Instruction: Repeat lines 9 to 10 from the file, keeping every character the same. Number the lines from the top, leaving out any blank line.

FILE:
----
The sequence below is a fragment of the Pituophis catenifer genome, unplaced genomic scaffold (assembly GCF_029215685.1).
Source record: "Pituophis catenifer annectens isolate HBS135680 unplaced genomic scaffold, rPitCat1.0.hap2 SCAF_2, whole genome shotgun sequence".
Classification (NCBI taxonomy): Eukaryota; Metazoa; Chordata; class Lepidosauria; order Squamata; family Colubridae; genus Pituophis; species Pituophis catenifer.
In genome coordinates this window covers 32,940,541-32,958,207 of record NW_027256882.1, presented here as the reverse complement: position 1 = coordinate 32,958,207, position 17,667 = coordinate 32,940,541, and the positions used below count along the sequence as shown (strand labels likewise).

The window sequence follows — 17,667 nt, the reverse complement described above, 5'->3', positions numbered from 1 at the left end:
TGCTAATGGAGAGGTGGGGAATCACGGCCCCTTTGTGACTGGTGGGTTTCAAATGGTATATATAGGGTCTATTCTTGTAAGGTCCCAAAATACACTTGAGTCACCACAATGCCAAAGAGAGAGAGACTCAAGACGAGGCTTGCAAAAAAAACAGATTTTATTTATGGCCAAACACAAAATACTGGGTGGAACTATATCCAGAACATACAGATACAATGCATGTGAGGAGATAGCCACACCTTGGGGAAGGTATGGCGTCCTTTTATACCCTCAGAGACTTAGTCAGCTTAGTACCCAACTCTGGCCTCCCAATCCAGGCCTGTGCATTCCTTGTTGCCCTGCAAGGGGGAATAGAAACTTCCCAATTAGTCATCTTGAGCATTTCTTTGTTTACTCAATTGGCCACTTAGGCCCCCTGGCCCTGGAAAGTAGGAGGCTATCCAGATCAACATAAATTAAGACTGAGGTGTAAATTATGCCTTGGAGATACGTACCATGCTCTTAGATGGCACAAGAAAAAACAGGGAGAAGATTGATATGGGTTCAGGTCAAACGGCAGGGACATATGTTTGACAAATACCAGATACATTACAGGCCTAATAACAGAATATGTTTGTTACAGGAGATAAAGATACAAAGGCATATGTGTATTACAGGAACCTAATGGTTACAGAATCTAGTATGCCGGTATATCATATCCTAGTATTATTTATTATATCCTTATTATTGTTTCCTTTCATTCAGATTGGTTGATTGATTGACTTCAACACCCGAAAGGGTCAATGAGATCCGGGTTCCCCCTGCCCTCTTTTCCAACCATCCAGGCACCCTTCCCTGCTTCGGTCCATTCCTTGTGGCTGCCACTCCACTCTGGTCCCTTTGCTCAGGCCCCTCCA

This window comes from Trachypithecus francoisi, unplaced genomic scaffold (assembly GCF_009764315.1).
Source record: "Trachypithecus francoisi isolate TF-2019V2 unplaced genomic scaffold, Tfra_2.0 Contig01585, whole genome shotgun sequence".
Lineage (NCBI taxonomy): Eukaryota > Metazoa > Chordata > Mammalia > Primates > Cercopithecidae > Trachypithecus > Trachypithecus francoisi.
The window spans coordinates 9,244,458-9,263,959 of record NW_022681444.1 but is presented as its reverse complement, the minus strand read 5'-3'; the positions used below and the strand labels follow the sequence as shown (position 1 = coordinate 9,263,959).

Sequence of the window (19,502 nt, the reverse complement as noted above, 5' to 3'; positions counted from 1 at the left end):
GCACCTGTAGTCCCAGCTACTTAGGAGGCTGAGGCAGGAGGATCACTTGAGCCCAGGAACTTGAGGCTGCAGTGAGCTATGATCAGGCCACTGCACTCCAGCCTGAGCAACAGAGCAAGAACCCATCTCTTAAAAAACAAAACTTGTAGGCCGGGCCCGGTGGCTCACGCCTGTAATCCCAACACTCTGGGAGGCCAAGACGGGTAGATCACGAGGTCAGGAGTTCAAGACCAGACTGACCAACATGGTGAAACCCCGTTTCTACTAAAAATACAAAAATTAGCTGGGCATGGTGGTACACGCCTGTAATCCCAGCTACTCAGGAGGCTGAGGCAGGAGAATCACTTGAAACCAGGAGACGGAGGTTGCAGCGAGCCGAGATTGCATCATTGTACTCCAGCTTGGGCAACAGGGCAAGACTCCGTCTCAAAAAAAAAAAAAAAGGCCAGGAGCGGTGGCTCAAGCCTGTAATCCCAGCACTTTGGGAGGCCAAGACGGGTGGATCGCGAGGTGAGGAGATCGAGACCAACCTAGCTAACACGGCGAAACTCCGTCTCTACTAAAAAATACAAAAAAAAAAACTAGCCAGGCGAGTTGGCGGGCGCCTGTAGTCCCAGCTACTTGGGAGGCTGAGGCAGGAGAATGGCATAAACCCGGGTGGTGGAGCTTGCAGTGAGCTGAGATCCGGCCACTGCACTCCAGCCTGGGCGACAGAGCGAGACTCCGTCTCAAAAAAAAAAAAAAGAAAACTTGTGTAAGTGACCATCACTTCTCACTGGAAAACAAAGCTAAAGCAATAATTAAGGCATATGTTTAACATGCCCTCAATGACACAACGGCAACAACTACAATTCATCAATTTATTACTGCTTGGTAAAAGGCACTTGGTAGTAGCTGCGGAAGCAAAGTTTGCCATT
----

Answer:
Lineage (NCBI taxonomy): Eukaryota > Metazoa > Chordata > Mammalia > Primates > Cercopithecidae > Trachypithecus > Trachypithecus francoisi.
The window spans coordinates 9,244,458-9,263,959 of record NW_022681444.1 but is presented as its reverse complement, the minus strand read 5'-3'; the positions used below and the strand labels follow the sequence as shown (position 1 = coordinate 9,263,959).